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Spanish National Deaf School: Portraits from the Nineteenth Century|
helped determine the course of Deaf history. Such documents give voice to ordinary Deaf people, a voice too often absent from the historical record. Although admittedly difficult to reconstruct, theirs is, in some respects, the most important story, because it is the story not of the Deaf elite but of the Deaf majority. Although marginalized with respect to hearing society, these grassroots Deaf people, in fact, constituted the Deaf—and silenced—center.
Turning now to the framework of this study, I adopt the cultural-linguistic model of deafness, which views Deaf Spaniards as a cultural-linguistic minority on par with Basques, Catalans, Galicians, and other speakers of Spanish minority tongues. I reject the more familiar medical or infirmity model, which views deafness as a deficit and a personal tragedy that affects the individual. I accept the position that deafness (like disability) is a social and cultural construction, whose significance and import have varied through time and space.
As Lane notes, disability has had moral, medical, and now social constructions—and the same can be said of deafness.9 Although my intention here is not to trace the history of these differing constructions of deafness, a few examples may suffice. In what was clearly a moral construction, Saint Augustine (354–430 A.D.) regarded deaf children as evidence of divine punishment, the sins of the parents visited upon the children.10 But in 1550, a Spanish jurist known as the Licenciado Lasso put forth an alternative explanation: Deafness was the result of “sickness or weakness of the raw material” that nature had to work with.11 For Lasso, then, lack of hearing was attributable not to a moral failure but to a physical defect—a view that seems more in line with the medical model of deafness. Writing nearly 300 years later, Juan Manuel Ballesteros, director of the Madrid school from 1835 to 1868, also subscribed to a medical construction of deafness, going so far as to claim that deaf people generally suffered from a “more or less complete state of disease and debility of the brain.”12 But Ballesteros’s colleague and contemporary, Francisco Fernández Villabrille, begged to differ, maintaining that to write off all deaf people as mentally incapacitated would be “as unfair as it is inaccurate.”13 Seemingly subscribing to a social construction of deafness, Villabrille referred to deaf Spaniards as a “people” with a language of their own.14 Another contemporary, Salustiano de Olózaga, civil governor of Madrid and a member of the deaf school’s governing board, also described deaf Spaniards as members of an identifiable social group, whom he compared with “people of color”15—another instantiation of the social construction of deafness. Thus, it appears that in nineteenth-century Spain, a medical construction of deafness coexisted—and possibly competed—with the social construction.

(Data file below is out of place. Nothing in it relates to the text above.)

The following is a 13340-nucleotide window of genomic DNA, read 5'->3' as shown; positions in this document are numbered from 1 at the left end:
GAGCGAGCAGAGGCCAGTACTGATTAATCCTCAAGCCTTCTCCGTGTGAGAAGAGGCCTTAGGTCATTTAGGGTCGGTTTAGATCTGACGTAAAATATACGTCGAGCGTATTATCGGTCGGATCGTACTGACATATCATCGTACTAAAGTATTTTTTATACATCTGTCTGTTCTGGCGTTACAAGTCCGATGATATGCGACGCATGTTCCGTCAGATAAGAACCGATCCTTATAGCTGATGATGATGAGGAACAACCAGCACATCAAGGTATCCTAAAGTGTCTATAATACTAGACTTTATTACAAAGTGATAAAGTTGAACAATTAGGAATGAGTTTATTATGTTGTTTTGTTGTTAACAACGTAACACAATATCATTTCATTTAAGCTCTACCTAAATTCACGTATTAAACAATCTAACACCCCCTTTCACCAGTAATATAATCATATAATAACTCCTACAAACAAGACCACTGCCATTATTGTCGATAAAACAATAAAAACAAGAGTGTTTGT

Related to the various constructions of deafness is the orthographic distinction between deaf/sordo and Deaf/Sordo: spelled with a lowercase d/s, the word refers to the audiological condition of hearing loss; spelled with a capital D/S, it refers to social groupings and cultural identifications resulting from interactions among people with hearing loss who may share a common signed language. (Conceivably in the future, “capital-D Deaf ” people will be identified not by their “deficiency,” that is, their lack of hearing, but by a positive marker of their identity, such as their use of sign language as their primary language.) Although the distinction between Deaf/Sordo and deaf/sordo is now widely accepted, I do not use it in the chapters that follow because it did not exist during the nineteenth century.